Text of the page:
Staphylococcus aureus isolates (n = 223) were obtained from cases of VTCM collected in 2002–2003 when a national survey on the distribution of udder pathogens was performed [4]. A case was defined as a cow with macroscopically altered milk in one or more quarters, with no previous episodes of clinical mastitis in the current lactation or antimicrobial treatments during the preceding 30 days and with a composite milk SCC of <200 000 cells/ml at the latest monthly milk recording, when such information was available. Moreover, the herds from where the cases came had to be enrolled in the Swedish Official Milk Recording Scheme (SOMRS; Swedish Dairy Association, Stockholm).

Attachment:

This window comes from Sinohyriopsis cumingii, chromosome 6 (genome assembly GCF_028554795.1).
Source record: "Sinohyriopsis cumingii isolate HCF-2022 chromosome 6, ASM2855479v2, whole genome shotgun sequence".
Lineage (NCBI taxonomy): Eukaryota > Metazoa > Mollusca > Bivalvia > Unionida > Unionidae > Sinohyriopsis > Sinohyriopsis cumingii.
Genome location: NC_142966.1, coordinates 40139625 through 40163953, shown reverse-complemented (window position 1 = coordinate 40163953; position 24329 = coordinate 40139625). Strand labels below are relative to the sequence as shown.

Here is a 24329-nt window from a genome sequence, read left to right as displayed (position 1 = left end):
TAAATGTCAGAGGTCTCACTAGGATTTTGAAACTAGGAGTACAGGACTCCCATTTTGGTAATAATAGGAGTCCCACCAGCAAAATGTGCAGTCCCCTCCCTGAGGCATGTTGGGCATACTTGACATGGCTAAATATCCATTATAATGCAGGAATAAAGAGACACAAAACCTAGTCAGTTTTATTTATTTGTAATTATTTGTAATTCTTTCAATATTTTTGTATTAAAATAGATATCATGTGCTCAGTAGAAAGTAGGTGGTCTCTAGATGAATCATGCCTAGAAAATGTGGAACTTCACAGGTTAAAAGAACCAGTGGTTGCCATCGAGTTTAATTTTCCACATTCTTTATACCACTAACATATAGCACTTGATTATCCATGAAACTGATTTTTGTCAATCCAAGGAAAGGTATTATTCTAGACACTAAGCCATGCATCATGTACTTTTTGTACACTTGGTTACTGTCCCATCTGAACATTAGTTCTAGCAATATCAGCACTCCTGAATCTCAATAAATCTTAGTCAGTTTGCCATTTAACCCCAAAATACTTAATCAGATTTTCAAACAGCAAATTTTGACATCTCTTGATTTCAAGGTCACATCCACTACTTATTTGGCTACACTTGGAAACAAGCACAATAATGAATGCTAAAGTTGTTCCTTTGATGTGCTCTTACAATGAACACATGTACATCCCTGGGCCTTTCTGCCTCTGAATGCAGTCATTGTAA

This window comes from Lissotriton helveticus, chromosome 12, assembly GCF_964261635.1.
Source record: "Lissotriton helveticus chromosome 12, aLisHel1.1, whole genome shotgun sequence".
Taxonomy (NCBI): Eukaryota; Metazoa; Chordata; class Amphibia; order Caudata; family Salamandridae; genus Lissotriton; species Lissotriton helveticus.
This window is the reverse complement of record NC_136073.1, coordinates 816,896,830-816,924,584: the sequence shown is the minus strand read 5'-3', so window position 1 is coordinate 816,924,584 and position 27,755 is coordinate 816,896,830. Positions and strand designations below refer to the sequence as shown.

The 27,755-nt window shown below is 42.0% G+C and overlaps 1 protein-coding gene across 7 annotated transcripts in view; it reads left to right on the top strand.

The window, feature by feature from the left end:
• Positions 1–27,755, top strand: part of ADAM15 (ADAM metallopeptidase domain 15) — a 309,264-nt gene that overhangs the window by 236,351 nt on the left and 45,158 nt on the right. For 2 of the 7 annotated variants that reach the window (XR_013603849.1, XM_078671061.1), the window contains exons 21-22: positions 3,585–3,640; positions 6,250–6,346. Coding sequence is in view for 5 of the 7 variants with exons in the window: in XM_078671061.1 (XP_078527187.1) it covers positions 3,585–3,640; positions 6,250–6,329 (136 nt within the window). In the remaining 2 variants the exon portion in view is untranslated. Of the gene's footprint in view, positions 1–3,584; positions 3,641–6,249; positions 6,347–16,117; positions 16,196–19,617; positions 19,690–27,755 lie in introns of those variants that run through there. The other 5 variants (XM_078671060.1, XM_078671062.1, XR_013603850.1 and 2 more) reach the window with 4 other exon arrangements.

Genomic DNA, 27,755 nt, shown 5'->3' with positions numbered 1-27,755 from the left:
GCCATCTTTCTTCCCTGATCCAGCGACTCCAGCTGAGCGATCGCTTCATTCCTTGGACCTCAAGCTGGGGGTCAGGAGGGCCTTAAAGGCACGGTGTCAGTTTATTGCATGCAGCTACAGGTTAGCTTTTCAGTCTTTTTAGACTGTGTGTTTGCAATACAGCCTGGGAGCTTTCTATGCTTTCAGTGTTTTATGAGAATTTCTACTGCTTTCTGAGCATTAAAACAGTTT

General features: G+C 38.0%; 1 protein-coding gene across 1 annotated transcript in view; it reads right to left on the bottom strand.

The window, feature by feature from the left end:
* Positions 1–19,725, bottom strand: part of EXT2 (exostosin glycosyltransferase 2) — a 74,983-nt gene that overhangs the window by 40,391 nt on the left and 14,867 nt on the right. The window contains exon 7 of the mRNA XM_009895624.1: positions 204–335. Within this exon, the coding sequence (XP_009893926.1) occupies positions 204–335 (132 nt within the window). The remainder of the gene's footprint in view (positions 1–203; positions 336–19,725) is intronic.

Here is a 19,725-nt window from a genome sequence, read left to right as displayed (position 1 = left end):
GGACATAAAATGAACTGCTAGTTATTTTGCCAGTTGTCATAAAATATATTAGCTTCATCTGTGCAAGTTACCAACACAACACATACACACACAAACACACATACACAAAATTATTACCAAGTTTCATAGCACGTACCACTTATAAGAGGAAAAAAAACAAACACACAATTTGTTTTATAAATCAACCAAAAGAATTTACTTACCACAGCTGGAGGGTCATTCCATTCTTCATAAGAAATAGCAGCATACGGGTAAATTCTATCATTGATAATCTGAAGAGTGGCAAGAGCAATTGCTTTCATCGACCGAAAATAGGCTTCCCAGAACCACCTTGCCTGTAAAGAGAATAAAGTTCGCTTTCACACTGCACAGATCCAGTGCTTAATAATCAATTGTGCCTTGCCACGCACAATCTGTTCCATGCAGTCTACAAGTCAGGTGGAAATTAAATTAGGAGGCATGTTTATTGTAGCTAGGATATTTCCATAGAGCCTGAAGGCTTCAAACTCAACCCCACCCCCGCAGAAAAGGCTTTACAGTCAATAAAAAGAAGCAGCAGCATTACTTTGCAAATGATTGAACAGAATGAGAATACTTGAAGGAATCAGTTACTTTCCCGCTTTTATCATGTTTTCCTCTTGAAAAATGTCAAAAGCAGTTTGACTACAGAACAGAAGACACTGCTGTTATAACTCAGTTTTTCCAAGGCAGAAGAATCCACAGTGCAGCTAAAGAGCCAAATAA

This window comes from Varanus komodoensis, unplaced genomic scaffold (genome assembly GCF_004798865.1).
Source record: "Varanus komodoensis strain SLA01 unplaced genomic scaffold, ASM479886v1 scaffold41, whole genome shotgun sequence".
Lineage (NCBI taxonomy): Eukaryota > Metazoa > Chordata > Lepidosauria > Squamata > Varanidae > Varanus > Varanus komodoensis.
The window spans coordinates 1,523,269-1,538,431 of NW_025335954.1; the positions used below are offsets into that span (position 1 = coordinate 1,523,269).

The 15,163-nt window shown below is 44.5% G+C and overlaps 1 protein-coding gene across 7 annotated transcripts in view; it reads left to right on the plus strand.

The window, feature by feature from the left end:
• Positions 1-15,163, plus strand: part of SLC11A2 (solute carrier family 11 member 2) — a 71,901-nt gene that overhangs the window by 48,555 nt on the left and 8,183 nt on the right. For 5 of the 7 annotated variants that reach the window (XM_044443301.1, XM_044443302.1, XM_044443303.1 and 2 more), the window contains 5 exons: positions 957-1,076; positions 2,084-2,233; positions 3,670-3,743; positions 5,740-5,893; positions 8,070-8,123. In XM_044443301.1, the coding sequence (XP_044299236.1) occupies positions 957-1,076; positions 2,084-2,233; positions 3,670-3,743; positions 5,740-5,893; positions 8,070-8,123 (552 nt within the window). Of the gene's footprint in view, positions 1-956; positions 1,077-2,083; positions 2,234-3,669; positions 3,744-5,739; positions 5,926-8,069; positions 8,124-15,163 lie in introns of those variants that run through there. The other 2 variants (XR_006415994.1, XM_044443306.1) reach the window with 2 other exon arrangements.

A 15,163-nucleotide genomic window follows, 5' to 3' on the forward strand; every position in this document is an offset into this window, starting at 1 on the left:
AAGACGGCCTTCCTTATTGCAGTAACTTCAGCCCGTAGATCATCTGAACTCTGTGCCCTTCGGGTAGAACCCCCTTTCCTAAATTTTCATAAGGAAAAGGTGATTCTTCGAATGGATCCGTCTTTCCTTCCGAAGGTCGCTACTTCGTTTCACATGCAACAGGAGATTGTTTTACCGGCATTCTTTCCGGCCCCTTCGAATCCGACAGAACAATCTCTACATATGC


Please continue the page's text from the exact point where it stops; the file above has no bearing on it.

Milk samples were taken aseptically from affected udder quarters by the veterinary practitioner. Ten microlitres of milk were cultured on 5% bovine blood agar plates, and the agar plates were incubated at 37ºC for 16–24 hours. The plates were evaluated at the veterinary practice and then sent to the National Veterinary Institute (SVA), Uppsala, Sweden, for further investigations according to accredited routines [4]. At SVA, S. aureus was identified by colony morphology and the presence of haemolysis. Isolates with typical morphology and both complete and incomplete haemolysis were considered S. aureus. A tube coagulase test was performed when there was no haemolysis or when only a zone of complete haemolysis was present. Coagulase-positive isolates were considered S. aureus. All isolates were tested for β-lactamase production by the clover-leaf method [25], stored in trypticase soy broth containing 15% glycerol and frozen.

Genotyping by pulsed-field gel electrophoresis